Beauty and the Beast (1991)

100 Films’ 100 Favourites #10

The most beautiful love story ever told.

Country: USA
Language: English
Runtime: 84 minutes | 92 minutes (special edition)
BBFC: U
MPAA: G

Original Release: 15th November 1991 (USA)
UK Release: 9th October 1992
First Seen: VHS, c.1993

Stars
Paige O’Hara (Beauty and the Beast: The Enchanted Christmas, Enchanted)
Robby Benson (Ice Castles, Dragonheart: A New Beginning)
Angela Lansbury (The Manchurian Candidate, Bedknobs and Broomsticks)

Directors
Gary Trousdale (The Hunchback of Notre Dame, Atlantis: The Lost Empire)
Kirk Wise (The Hunchback of Notre Dame, Atlantis: The Lost Empire)

Screenwriter
Linda Woolverton (Alice in Wonderland, Maleficent)

Story by
Deep breath… Roger Allers, Brenda Chapman, Burny Mattinson, Brian Pimental, Joe Ranft, Kelly Asbury, Christopher Sanders, Kevin Harkey, Bruce Woodside & Robert Lence.

Based on
La Belle et la Bête, a French fairy tale originally by Gabrielle-Suzanne Barbot de Villeneuve, but in this case (and most others) adapted from the retelling by Jeanne-Marie Leprince de Beaumont.

Music
Alan Menken (Aladdin, Hercules)

Lyrics
Howard Ashman (Little Shop of Horrors, Aladdin)

The Story
An arrogant prince is transformed into a beast, with one hope of redemption: someone must fall in love with him before his 21st birthday; if not, the curse’s effects become permanent. When elderly inventor Maurice is imprisoned by this Beast, his bookworm daughter Belle offers to take his place. Spying a chance to alleviate the curse, the Beast agrees. With only a short time until his 21st birthday, could a girl ever learn to love a beast?

Our Hero
A girl who’s strange but special — a most peculiar mademoiselle. With a dreamy far-off look, and her nose stuck in a book, she really is a funny girl, a beauty but a funny girl, that Belle.

Our Villain?
The Beast’s got fangs, razor sharp ones; massive paws, killer claws, for the feast. He was mean and he was coarse and unrefined, but now he’s dear and so unsure. Perhaps there’s something there that wasn’t there before…

Our Villain!
No one’s slick as Gaston, no one’s quick as Gaston, no one’s got a swell cleft in his chin like Gaston. Uses antlers in all of his decorating, my what a guy, that Gaston.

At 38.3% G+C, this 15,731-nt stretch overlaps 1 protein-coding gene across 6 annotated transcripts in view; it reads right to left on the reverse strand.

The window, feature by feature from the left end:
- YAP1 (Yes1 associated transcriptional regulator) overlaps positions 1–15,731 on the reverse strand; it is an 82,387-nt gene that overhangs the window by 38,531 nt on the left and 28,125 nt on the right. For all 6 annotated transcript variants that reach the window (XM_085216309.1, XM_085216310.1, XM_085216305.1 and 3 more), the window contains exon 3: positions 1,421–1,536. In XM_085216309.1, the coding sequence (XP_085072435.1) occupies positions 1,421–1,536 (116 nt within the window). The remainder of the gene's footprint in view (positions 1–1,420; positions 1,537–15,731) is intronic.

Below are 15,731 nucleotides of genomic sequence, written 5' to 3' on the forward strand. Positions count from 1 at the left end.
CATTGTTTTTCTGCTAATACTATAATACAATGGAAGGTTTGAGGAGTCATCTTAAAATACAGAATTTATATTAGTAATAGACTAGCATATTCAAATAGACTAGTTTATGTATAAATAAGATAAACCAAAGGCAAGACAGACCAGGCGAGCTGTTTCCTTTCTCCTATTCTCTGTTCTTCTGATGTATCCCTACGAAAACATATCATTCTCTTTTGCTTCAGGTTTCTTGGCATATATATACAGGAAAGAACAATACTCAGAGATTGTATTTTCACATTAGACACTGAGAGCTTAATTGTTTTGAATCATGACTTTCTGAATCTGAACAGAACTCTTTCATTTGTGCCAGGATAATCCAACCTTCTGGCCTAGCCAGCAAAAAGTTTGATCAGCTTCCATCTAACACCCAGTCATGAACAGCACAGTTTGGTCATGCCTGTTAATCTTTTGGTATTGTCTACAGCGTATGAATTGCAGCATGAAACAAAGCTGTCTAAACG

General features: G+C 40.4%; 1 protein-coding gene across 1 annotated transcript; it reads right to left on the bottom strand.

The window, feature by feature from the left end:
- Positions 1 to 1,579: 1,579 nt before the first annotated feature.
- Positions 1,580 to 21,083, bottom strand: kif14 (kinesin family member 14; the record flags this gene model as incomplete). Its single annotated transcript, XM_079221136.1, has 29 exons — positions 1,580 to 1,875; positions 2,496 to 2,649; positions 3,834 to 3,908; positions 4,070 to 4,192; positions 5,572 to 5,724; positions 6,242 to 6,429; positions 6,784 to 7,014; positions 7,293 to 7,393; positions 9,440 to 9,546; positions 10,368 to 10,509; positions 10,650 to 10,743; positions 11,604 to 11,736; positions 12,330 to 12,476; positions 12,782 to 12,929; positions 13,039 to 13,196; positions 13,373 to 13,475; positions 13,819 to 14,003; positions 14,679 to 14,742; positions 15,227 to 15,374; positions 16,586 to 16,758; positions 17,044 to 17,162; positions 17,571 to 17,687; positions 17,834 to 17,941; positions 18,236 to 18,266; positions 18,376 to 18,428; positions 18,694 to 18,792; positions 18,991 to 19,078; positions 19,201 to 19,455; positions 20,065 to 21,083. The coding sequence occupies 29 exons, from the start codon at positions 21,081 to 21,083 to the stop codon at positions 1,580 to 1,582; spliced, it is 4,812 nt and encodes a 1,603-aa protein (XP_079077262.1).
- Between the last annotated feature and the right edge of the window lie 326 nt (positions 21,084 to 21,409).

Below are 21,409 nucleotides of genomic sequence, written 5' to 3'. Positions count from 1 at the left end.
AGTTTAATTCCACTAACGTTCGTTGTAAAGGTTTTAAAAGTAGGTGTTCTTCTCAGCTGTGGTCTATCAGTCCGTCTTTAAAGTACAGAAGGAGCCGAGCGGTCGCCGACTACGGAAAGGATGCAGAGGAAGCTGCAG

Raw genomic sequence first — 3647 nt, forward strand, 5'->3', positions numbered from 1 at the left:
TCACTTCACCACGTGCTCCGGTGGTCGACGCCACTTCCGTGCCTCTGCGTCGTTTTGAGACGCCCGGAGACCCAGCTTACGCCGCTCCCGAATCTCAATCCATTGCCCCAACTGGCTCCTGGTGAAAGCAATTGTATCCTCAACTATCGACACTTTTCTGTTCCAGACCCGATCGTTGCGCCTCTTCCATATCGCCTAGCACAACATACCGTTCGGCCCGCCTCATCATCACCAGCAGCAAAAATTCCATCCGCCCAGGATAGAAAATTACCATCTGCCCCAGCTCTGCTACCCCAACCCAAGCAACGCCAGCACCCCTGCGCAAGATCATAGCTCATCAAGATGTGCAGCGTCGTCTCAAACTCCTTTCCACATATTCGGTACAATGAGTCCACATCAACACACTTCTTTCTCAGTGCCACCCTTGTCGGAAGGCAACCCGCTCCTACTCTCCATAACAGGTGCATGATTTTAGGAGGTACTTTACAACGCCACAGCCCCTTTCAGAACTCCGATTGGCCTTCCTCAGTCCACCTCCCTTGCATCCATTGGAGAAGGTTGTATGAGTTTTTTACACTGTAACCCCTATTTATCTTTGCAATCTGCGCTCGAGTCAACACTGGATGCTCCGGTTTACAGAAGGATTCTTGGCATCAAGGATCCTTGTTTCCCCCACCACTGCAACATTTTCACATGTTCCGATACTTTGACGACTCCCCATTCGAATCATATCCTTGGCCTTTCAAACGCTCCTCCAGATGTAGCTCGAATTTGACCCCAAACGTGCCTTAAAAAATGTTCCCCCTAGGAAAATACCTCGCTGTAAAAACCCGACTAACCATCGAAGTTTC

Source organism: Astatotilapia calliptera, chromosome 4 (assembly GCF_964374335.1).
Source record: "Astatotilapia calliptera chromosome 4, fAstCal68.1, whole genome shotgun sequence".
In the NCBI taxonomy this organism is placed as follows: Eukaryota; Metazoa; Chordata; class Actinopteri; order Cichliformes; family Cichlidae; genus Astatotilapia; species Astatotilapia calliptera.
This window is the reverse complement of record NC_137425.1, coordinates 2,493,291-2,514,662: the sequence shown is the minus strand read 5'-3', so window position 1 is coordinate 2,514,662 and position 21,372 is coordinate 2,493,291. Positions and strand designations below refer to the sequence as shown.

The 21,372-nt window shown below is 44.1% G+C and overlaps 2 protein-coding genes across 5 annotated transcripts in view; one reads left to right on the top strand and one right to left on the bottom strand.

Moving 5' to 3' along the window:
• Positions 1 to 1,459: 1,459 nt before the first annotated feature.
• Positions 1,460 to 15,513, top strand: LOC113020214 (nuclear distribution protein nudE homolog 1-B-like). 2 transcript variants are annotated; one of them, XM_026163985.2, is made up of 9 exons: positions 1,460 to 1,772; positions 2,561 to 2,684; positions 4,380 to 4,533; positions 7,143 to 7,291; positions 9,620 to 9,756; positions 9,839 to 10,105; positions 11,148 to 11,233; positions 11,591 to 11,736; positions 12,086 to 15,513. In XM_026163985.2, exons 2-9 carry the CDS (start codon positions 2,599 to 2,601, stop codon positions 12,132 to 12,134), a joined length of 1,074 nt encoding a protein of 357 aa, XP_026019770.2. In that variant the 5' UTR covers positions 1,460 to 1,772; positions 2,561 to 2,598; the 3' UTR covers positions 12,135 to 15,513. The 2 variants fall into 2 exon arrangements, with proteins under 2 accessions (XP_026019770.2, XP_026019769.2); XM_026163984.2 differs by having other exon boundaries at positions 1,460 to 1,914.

Best Supporting Character
The comedy double act of French candlestick Lumiere and English clock Cogsworth, voiced (respectively) by Law & Order’s Jerry Orbach and M*A*S*H’s David Ogden Stiers. Funny old business, acting.

Memorable Quote
“Try the grey stuff, it’s delicious / Don’t believe me? Ask the dishes / They can sing, they can dance / After all, miss, this is France / And a dinner here is never second best.” — Be Our Guest

Quote Most Likely To Be Used in Everyday Conversation
“It’s not right for a woman to read. Soon she starts getting ideas, and thinking…” — Gaston. (I didn’t say it should be used.)

Memorable Scene
The film’s prologue tells the story of how the Prince became the Beast through the medium of stained glass windows. It’s a beautifully realised fairy tale within a fairy tale.

Best Song
Titular Beauty and the Beast may’ve won the Oscar (“Tale as old as time, song as old as rhyme” — that one), but the actual best song is clearly Be Our Guest. A toe-tapping tune married with fun lyrics, fantastic choreography and superb animation combine to make it, for me, one of the greatest numbers in any musical, animated or otherwise.

Making of
Be Our Guest was originally to be sung to Belle’s father, Maurice, when he’s trapped in the castle. It was writer Bruce Woodside who pointed out that it was in the wrong place because such a key song shouldn’t be performed to a secondary character, so it was moved later to be sung to Belle. This is why you should always listen to writers.

Previously on…
Beauty and the Beast is Disney’s 30th Animated Classic, their official canon of animated movies. It’s the third film in the “Disney Renaissance”, the decade-long period (starting with The Little Mermaid and ending with Tarzan) when the studio enjoyed revived creative and financial success. In terms of this particular retelling of the tale, it owes a clear debt to Jean Cocteau’s La Belle et la Bête.

Next time…
Two direct-to-video animated sequels and a spin-off educational live-action TV series. In 1994, it was the first Disney animated film to become a Broadway musical. In 2002, it was extended with a new song, and in 2012 was re-released in 3D. An all-star live-action remake is out next year.

Awards
2 Oscars (Original Song (Beauty and the Beast), Original Score)
4 Oscar nominations (Picture, Sound, Original Song (both Belle and Be Our Guest))
2 BAFTA nominations (Original Score, Special Effects)
2 Saturn nominations (Fantasy Film, Music)
2 Annie Awards (Animated Feature, Individual Achievement in the Field of Animation)
Nominated for the Hugo for Best Dramatic Presentation.

What the Critics Said
“A lovely film that ranks with the best of Disney’s animated classics, Beauty and the Beast is a tale freshly retold. Darker-hued than the usual animated feature, with a predominant brownish-gray color scheme balanced by Belle’s blue dress and radiant features, Beauty engages the emotions with an unabashed sincerity.” — Variety